flat and mostly swampy.  Then, a peculiar turn to the southwest allowed 
the storm to spend just 7 hours over the peninsula before exiting into 
the Gulf.  It responded well to the transition and is now strengthening 
very quickly.  The pressure at first landfall was 985mb, and shortly 
after landfall was 971mb (usually is the other way around!).  Conditions 
over the Gulf are ideal for rapid intensification -- the SSTs will 
remain above 30C and the northerly shear that has been affecting it is 
expected to relax.

At 15Z today, the center of Hurricane Katrina was located at 25.1N 82.2W 
and crawling W at 6kts.  Intensity measured by aircraft is 85kts and 
971mb, making it a CAT2 storm.  The forecast is for continued 
strengthening, reaching at least CAT3 by the end of the weekend, and 
then hitting the FL panhandle (perhaps between Pensacola and Panama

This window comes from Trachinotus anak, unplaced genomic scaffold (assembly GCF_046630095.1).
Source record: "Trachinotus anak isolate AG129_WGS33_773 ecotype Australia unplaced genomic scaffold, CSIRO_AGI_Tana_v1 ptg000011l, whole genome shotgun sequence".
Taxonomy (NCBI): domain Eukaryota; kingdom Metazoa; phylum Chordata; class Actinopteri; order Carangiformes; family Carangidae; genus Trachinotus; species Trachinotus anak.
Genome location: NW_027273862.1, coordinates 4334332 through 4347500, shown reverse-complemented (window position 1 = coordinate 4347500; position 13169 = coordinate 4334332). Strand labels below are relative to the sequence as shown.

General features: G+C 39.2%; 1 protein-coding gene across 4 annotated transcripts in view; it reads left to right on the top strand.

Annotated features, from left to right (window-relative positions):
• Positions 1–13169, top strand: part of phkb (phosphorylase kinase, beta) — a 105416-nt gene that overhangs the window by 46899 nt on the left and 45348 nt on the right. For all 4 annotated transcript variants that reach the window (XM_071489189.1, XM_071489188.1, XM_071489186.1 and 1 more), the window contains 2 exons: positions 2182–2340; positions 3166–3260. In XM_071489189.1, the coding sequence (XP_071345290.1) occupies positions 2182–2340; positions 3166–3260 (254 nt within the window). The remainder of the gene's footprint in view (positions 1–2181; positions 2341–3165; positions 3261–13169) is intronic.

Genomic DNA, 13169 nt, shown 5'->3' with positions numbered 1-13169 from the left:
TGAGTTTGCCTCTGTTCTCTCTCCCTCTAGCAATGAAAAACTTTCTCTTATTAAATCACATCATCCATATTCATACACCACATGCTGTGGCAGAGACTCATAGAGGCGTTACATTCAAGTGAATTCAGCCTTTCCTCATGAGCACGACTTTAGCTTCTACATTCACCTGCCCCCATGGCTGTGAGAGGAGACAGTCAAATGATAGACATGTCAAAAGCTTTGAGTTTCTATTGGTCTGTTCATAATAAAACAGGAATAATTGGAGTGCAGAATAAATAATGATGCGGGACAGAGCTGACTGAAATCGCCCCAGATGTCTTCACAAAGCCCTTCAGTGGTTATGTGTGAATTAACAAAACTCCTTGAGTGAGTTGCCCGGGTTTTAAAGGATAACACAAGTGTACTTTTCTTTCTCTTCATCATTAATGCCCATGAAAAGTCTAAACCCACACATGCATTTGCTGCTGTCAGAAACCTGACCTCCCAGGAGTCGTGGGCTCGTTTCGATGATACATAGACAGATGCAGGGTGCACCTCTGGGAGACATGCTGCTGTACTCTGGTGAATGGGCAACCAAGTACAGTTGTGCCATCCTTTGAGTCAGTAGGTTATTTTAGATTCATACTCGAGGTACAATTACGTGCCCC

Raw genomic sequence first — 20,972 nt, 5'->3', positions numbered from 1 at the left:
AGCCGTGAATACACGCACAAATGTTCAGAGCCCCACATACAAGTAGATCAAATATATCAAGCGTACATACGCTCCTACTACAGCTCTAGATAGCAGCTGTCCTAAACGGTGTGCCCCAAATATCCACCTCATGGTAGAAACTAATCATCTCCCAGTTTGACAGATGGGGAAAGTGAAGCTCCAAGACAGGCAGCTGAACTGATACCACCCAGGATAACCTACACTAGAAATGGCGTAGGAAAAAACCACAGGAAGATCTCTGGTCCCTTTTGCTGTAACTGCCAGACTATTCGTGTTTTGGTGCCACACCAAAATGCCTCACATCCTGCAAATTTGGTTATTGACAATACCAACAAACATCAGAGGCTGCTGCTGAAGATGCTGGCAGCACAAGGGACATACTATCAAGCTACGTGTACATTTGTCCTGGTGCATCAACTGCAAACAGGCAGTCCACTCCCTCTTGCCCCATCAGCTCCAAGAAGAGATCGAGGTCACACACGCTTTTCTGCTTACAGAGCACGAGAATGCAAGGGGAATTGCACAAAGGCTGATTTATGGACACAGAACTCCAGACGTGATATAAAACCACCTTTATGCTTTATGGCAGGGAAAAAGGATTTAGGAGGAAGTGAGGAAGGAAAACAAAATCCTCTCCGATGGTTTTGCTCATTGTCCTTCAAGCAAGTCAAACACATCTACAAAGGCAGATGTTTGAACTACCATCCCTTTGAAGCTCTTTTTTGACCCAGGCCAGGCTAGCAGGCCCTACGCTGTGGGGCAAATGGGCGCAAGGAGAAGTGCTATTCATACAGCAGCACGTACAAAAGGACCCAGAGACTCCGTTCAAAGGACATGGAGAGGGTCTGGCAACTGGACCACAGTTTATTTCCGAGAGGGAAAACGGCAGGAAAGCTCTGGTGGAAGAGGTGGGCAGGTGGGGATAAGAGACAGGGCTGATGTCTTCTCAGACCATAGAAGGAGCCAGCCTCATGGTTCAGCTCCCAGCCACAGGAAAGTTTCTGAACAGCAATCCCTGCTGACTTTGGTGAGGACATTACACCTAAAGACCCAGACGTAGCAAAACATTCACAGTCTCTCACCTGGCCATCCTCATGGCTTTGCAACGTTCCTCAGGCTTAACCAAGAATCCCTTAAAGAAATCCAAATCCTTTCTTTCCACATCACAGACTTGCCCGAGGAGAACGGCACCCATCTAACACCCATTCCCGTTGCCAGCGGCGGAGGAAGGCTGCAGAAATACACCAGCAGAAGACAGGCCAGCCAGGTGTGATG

City) on Monday morning.  Ahh, the Sunshine State...

Elsewhere, the same circulation and area of disturbed weather I've 
mentioned lately in the deep tropics east of the Lesser Antilles 
struggles to get organized (it exited Africa on Aug 19).  It still has 
persistent deep convection, but it is still well separated from the 
low-level center.  It's located at about 20N 46W.
Please visit my tropical Atlantic headquarters.

25 August 2005

Katrina bearing down on FL, nearly a hurricane...

The storm has gradually intensified and slowed down, now moving west at 
just 5kts, with further slowing expected prior to landfall.  That should 
put the eyewall ashore around 10pm EDT, probably at or near Fort 
Lauderdale, FL (it would be their first direct hit since 1964).  It's 
crossing over the Florida Current, a channel in the ocean floor with a